In Ainak Wala Jin, the titular character Nastoor’s declining vision compels him to visit the earth to have his eyesight cured. Once the genie lands on the planet, he befriends a family that helps him solve his otherworldly problems.
Nearly two decades after the conclusion of the hit TV series, the actor who played Nastoor finds himself in a similar situation. Having lost his left eye nearly two years ago and his right eye barely holding up, actor Shahzad Qaiser recently posted an impassioned note on Facebook, detailing the tragic story.
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After the conclusion of the A Hameed masterpiece,most of the actors were left strapped for cash. In 2013, Qaiser thought it would be wise to produce a sequel to the show, Return of Nastoor. He was willing to pour in his lifesavings in reinventing the character that gave him his screen identity. “The decision seemed plausible at that time as PTV had started airing private productions and Ainak Wala Jin had become a brand on its own, due to numerous re-runs,” he recalled. As word about the production spread, he was swarmed with requests from people who wanted to be involved in some capacity. “One day, out of nowhere, this guy named Idrees Adil comes over to my house and starts doing all sorts of favours for me and my family. From running errands to cleaning my car, he did everything,” Qaiser maintained.
Assuming that Adil was doing all this as fan service, Qaiser continued to keep him around. “He even cajoled me into beginning work on the sequel and took charge as its director.”
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In no time, the project was in motion. Qaiser had plans of incorporating state-of-the-art animations, grand sets and even inviting screen legends such as Nadeem Baig, Habib and Aurangzaib Leghari for cameos. “Everything was in place. Shafqat Cheema had been roped in to play the villain,” he said. With a daily production bill of Rs0.35 million, filming began at Lahore’s Bari Studios.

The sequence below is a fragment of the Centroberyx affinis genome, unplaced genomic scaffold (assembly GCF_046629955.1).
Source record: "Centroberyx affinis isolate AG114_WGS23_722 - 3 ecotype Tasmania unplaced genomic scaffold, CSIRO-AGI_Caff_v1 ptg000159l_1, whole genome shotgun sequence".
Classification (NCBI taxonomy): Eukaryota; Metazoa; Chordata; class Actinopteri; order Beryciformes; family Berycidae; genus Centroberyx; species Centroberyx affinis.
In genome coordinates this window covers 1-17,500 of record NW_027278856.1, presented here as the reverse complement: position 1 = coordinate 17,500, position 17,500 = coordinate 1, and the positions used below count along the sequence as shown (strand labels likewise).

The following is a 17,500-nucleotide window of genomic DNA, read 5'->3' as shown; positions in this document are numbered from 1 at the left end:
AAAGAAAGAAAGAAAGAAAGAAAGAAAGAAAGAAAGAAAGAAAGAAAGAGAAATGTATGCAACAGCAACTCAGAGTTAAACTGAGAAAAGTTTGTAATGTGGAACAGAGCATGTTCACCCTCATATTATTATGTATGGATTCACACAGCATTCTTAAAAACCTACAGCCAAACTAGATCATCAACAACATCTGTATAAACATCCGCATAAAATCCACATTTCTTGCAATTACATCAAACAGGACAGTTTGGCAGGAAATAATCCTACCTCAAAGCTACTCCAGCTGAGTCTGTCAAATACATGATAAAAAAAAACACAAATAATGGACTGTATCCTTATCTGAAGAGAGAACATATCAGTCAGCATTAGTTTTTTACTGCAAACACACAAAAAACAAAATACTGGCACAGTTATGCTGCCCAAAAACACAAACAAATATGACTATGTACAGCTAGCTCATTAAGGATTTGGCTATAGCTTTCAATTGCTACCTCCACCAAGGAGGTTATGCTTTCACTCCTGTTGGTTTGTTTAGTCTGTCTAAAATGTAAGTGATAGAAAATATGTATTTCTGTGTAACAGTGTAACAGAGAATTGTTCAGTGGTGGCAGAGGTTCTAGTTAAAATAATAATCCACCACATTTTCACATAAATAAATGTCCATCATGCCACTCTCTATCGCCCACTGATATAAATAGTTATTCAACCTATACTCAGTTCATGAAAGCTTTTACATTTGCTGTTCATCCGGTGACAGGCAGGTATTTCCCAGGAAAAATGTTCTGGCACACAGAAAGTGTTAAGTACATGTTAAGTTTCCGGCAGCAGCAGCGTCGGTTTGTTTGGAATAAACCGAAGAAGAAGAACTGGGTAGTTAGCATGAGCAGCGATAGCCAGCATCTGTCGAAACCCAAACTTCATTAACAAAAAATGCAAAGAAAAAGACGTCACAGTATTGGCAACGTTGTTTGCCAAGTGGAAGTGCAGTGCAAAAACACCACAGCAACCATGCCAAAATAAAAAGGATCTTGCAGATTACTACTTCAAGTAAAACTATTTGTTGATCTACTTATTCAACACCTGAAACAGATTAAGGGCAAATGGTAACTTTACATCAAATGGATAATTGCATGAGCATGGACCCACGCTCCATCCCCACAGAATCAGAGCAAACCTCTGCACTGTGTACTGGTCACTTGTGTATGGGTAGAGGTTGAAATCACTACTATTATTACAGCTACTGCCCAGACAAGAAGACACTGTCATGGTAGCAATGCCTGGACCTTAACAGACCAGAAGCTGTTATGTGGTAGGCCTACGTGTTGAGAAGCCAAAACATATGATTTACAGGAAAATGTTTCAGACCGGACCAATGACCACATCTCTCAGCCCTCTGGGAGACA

Meanwhile Qaiser thought getting the PTV administration to issue a letter guaranteeing the show’s broadcast would be a smart idea. Adil, however, talked him out of the plan. “Why wouldn’t PTV run a sequel to a show as huge as Ainak Wala Jin?” Qaiser recalled him as saying.
On the other hand, one fine morning, Adil turned up at Qaiser’s door, informing him that he had secured a letter from PTV. “I didn’t know that he was running an elaborate con and using the show as a ruse to make money off of me.” Handing Qaiser the letter, he left, never to be seen again.
With help from fellow crew member Khurram, Qaiser managed to wrap up the project and drove all the way to PTV Islamabad, not knowing that his world was about to come crashing down. There he was informed that the letter was nothing but a sham. With Adil nowhere to be found, Qaiser knocked all doors, seeking help. “I came to Karachi and stayed in a hotel for three months but all of the channels refused [including PTV] to air my series, saying they don’t have a children’s time slot,” he said. “They have time to air programs like Hanuman and Chota Bheem but not a show like Ainak Wala Jin.”
Qaiser, who at one point of time owned properties in three different areas of Lahore, was eventually forced to sell off his assets to pay the creditors. “My eldest son had to drop out of college whereas my younger sons were almost taken out of school.”
Throughout the course of the interview, the actor reiterated that he is not begging for money or sympathy. “Somebody needs to remind these people that they won’t be able to take this money to their graves,” Qaiser added, his voice starting to break.
Although Qaiser has remained silent for the better part of the past twenty years, he feels that he and his fellow actors have been mistreated by the PTV administration. “Were we that bad that we didn’t deserve to be cast in another TV series? Not even a Punjabi drama?” he questioned.
He said owing to the several re-runs of the show, the state-owned channel could have at least paid the actors syndication money. “There was a time when we were the toast of the town but now I live in a jungle somewhere.”
Qaiser still hopes that someone will pick up his shelved project one day. But for now, all he can do is pick up the pieces of what he has got left.
Published in The Express Tribune, April 6th, 2016.
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